Senator Claire McCaskill:  Yeah.

Under Secretary Christine Wormuth:  We're not bragging. 

As noted in Thursday's snapshot, Wednesday saw Gen Lloyd Austin and DoD's Under Secretary Christine Wormuth appear before the Senate Armed Services Committee.  The Committee Chair is Senator John McCain and the Ranking Member is Jack Reed.

Many observations were noted throughout the hearing -- such as this:

Senator Jeff Sessions:  We have to acknowledge this is a total failure. It's just a failure and I wish it weren't so  But that's the fact.  And so it is time to -- way past time to -- react to that failure.  I just would say the whole idea that we've got to wait for the locals to take ownership and to take the lead and do this kind of activity without any leadership, support sufficient from the United States or our allies is also a failure.  They're not able to organize well.  Mosul has fallen. There are divisions in Iraq that make it very difficult.  So I just wish it weren't so but I'm afraid that's the reality we are dealing with.  We now have, I believe the UN says, 4 million refugees, 7 million displaced persons. It's obvious to me that this is a humanitarian catastrophe.

Whether or not Iraqis can lead (I would suspect that they can), the splits are real and getting worse.

Reuters quotes the leader of the League of Righteous, Qais al-Khazali, stating "The biggest enemy of Iraq now is Turkey, and this enemy is the first and one of the biggest benefactors of Iraq's riches."

He insists that his group had no part in kidnapping the 18 people from Sadr City earlier this month.

And Reuters -- which idiotically doesn't even call the group the League of Righteous -- goes along with that.

Despite the fact that the League kidnapped how many people during earlier phases of the Iraq War.

Despite the fact that US President Barack Obama made a deal with the League to release their leaders who were in US custody in exchange for the release of 5 British hostages (only one was released alive -- Peter Moore -- the four other British citizens kidnapped by the League of Righteous were dead when they were turned over: Jason Crewswell, Jason Swindelhurst, Alec Maclachlan and eventually Alan McMenemy.).

I'm missing that in Reuters' report.

That kidnapping was mentioned in the State Dept's "2009 Country Reports on Human Rights Practices:"

Five British men (a computer expert and four bodyguards) were kidnapped in 2007. Peter Moore, the computer expert, was released unharmed on December 30, while the bodies of three of the four bodyguards were returned on June 19 and September 3 to the United Kingdom. The whereabouts of the fifth man remained unknown at year's end. Fifteen Americans, four South Africans, four Russian diplomats, and one Japanese citizen who were abducted since 2003 remained missing. There was no further information on the 2007 kidnapping of the Ministry of Science and Technology acting undersecretary, Samir Salim al-Attar.

For more on the League, we'll drop back to the June 9th snapshot:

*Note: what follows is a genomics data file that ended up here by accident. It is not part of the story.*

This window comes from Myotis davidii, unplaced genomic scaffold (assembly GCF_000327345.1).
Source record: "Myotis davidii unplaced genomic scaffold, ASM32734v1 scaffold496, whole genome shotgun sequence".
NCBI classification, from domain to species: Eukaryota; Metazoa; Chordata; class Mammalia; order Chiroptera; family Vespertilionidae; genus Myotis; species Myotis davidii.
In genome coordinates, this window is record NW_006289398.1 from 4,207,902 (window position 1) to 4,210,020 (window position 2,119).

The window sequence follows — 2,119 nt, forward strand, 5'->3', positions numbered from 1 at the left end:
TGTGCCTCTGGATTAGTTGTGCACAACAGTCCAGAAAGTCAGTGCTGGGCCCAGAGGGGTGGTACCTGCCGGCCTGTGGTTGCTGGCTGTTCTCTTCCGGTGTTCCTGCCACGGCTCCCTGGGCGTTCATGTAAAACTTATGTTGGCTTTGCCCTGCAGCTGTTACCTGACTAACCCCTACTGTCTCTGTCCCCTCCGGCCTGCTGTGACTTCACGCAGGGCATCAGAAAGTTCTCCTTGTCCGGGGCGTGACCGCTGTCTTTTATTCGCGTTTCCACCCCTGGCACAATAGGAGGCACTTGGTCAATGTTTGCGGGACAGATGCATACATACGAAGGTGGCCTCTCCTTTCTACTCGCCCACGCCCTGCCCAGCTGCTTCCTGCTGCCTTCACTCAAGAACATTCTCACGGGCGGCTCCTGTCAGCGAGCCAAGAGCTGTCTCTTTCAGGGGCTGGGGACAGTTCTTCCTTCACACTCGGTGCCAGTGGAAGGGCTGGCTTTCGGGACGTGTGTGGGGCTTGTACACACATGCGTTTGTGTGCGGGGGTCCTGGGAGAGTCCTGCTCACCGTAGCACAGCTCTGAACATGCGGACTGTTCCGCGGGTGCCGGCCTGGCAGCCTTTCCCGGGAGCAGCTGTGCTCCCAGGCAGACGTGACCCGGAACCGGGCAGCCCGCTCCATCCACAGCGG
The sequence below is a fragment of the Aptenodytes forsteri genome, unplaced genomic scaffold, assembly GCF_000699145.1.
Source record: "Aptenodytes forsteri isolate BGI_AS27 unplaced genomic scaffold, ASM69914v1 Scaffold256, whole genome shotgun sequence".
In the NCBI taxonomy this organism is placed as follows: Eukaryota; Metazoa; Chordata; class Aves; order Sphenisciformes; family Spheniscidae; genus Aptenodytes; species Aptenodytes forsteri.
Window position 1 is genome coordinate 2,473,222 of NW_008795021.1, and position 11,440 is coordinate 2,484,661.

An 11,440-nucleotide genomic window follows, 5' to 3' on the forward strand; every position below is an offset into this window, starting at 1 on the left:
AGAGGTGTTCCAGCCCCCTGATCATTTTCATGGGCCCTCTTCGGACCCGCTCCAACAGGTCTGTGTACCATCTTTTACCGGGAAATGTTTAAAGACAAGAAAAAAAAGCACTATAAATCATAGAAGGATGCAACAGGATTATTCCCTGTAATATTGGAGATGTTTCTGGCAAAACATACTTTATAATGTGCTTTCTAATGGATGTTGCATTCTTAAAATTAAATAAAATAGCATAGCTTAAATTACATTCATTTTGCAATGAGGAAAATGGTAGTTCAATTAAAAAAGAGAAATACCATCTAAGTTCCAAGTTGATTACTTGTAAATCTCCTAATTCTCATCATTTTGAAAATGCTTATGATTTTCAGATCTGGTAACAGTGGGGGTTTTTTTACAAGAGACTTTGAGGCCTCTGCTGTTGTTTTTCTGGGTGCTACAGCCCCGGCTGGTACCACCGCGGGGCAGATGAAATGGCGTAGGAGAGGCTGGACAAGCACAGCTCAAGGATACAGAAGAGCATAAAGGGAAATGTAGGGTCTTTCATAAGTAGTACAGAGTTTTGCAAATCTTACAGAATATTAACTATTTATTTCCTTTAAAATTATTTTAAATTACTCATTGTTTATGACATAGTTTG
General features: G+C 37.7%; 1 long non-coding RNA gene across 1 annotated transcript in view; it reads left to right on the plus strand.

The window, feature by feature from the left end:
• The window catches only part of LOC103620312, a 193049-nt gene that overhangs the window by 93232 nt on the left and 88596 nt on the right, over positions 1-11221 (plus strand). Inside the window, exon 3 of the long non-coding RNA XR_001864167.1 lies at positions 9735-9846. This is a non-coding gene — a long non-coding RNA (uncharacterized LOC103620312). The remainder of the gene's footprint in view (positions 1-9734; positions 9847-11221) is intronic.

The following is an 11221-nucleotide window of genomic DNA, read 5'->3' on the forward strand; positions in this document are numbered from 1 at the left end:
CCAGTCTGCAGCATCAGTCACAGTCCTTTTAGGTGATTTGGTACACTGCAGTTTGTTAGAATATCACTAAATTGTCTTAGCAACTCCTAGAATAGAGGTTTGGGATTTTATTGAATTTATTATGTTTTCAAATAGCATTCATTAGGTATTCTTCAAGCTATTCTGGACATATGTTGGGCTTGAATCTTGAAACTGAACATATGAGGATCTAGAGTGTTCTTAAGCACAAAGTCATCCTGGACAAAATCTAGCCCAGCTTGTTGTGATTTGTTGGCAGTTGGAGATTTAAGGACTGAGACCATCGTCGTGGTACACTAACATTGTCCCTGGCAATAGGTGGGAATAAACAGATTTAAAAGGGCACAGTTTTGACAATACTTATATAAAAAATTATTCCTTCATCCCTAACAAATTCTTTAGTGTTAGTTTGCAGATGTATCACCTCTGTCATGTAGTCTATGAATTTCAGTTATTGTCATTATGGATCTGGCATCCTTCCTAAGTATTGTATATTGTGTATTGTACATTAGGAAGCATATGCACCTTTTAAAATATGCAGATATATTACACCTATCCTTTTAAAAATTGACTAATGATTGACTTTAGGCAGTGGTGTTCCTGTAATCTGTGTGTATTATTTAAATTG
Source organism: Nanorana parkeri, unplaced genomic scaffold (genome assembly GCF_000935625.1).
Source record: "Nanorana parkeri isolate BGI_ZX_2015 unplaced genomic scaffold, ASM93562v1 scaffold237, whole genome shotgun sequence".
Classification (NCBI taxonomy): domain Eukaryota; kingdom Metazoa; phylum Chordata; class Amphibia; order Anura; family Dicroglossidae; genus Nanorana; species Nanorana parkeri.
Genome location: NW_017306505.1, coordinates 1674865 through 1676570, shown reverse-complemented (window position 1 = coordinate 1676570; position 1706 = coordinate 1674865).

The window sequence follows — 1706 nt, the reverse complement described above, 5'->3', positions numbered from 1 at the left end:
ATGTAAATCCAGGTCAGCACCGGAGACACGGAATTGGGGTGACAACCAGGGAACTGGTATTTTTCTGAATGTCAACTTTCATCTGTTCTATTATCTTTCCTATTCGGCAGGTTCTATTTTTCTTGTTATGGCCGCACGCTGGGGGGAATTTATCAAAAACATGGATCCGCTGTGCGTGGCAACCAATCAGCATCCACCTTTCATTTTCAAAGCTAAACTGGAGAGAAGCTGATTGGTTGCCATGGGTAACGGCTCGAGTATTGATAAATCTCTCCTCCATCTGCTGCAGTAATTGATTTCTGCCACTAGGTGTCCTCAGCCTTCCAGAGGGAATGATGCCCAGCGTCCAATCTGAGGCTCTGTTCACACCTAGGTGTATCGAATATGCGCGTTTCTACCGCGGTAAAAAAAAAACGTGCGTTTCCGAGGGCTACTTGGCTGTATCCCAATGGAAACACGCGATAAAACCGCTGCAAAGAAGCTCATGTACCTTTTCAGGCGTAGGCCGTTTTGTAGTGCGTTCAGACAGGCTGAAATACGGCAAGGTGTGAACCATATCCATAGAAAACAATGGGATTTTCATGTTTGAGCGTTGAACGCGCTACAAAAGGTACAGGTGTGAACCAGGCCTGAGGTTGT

This morning the New York Times' Alissa J. Rubin and Michael Gordon offered "U.S. Frees Suspect in Killing of 5 G.I.'s." Martin Chulov (Guardian) covered the same story, Kim Gamel (AP) reported on it, BBC offered "Kidnap hope after Shia's handover" and Deborah Haynes contributed "Hope for British hostages in Iraq after release of Shia militant" (Times of London). The basics of the story are this. 5 British citizens have been hostages since May 29, 2007. The US military had in their custody Laith al-Khazali. He is a member of Asa'ib al-Haq. He is also accused of murdering five US troops. The US military released him and allegedly did so because his organization was not going to release any of the five British hostages until he was released. This is a big story and the US military is attempting to state this is just diplomacy, has nothing to do with the British hostages and, besides, they just released him to Iraq. Sami al-askari told the New York Times, "This is a very sensitive topic because you know the position that the Iraqi government, the U.S. and British governments, and all the governments do not accept the idea of exchanging hostages for prisoners. So we put it in another format, and we told them that if they want to participate in the political process they cannot do so while they are holding hostages. And we mentioned to the American side that they cannot join the political process and release their hostages while their leaders are behind bars or imprisoned." In other words, a prisoner was traded for hostages and they attempted to not only make the trade but to lie to people about it. At the US State Dept, the tired and bored reporters were unable to even broach the subject. Poor declawed tabbies. Pentagon reporters did press the issue and got the standard line from the department's spokesperson, Bryan Whitman, that the US handed the prisoner to Iraq, the US didn't hand him over to any organization -- terrorist or otherwise. What Iraq did, Whitman wanted the press to know, was what Iraq did. A complete lie that really insults the intelligence of the American people. CNN reminds the five US soldiers killed "were: Capt. Brian S. Freeman, 31, of Temecula, California; 1st Lt. Jacob N. Fritz, 25, of Verdon, Nebraska; Spc. Johnathan B. Chism, 22, of Gonzales, Louisiana; Pfc. Shawn P. Falter, 25, of Cortland, New York; and Pfc. Johnathon M. Millican, 20, of Trafford, Alabama." Those are the five from January 2007 that al-Khazali and his brother Qais al-Khazali are supposed to be responsible for the deaths of. Qassim Abdul-Zahra and Robert H. Reid (AP) states that Jonathan B. Chism's father Danny Chism is outraged over the release and has declared, "They freed them? The American military did? Somebody needs to answer for it."